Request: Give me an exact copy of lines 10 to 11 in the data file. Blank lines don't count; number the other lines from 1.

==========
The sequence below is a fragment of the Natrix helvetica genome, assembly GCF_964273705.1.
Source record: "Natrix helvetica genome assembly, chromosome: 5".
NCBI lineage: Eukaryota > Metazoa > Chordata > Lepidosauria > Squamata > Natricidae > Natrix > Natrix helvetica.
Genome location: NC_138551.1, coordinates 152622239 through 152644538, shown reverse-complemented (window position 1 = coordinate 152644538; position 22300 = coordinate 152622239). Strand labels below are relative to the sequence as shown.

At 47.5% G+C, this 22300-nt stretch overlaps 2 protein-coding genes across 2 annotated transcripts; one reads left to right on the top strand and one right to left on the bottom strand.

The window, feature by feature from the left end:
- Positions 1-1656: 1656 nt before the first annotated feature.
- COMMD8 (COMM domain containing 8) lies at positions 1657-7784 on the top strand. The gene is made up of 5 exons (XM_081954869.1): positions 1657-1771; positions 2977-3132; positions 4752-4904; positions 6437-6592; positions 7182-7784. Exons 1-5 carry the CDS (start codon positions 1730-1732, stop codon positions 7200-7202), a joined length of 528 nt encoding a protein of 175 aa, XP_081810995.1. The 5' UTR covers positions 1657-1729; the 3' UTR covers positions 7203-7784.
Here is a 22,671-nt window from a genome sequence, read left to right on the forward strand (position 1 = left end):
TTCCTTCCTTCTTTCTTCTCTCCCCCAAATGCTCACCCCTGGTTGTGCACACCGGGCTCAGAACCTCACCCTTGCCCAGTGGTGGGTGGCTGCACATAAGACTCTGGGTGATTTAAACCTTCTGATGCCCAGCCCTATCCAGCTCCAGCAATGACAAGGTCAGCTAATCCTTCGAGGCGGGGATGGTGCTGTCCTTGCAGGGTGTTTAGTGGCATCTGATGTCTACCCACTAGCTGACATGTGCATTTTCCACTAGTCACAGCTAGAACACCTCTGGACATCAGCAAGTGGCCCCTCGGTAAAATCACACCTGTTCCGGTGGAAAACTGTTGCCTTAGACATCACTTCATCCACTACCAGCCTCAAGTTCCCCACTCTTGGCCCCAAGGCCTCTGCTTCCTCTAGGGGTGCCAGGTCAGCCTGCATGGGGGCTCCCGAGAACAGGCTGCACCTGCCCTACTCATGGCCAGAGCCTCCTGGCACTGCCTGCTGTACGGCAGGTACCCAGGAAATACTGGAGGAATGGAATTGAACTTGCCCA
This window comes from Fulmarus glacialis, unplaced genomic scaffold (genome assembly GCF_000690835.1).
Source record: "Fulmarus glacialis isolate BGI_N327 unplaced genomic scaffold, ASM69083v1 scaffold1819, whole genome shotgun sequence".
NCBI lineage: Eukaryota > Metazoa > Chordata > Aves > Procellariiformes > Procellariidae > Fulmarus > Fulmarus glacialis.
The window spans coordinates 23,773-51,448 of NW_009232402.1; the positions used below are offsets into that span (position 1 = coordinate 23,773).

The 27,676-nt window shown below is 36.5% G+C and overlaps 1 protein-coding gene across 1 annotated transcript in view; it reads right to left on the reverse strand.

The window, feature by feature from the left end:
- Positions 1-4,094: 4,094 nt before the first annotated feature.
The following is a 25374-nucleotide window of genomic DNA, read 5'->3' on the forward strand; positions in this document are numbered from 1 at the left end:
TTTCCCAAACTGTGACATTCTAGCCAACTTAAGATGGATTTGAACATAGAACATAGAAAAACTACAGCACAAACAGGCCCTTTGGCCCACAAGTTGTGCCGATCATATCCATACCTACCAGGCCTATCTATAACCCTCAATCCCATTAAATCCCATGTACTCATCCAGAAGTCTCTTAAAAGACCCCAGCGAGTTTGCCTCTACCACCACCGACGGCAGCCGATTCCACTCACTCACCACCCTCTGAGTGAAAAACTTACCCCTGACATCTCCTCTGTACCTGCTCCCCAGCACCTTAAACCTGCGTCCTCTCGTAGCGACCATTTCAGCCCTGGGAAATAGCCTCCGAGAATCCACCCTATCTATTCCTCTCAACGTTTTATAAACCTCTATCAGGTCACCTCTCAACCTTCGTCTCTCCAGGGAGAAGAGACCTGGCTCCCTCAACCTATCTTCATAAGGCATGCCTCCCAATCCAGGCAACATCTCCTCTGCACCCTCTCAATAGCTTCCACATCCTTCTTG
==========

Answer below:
TTCCTTCCTTCTTTCTTCTCTCCCCCAAATGCTCACCCCTGGTTGTGCACACCGGGCTCAGAACCTCACCCTTGCCCAGTGGTGGGTGGCTGCACATAAGACTCTGGGTGATTTAAACCTTCTGATGCCCAGCCCTATCCAGCTCCAGCAATGACAAGGTCAGCTAATCCTTCGAGGCGGGGATGGTGCTGTCCTTGCAGGGTGTTTAGTGGCATCTGATGTCTACCCACTAGCTGACATGTGCATTTTCCACTAGTCACAGCTAGAACACCTCTGGACATCAGCAAGTGGCCCCTCGGTAAAATCACACCTGTTCCGGTGGAAAACTGTTGCCTTAGACATCACTTCATCCACTACCAGCCTCAAGTTCCCCACTCTTGGCCCCAAGGCCTCTGCTTCCTCTAGGGGTGCCAGGTCAGCCTGCATGGGGGCTCCCGAGAACAGGCTGCACCTGCCCTACTCATGGCCAGAGCCTCCTGGCACTGCCTGCTGTACGGCAGGTACCCAGGAAATACTGGAGGAATGGAATTGAACTTGCCCA
This window comes from Fulmarus glacialis, unplaced genomic scaffold (genome assembly GCF_000690835.1).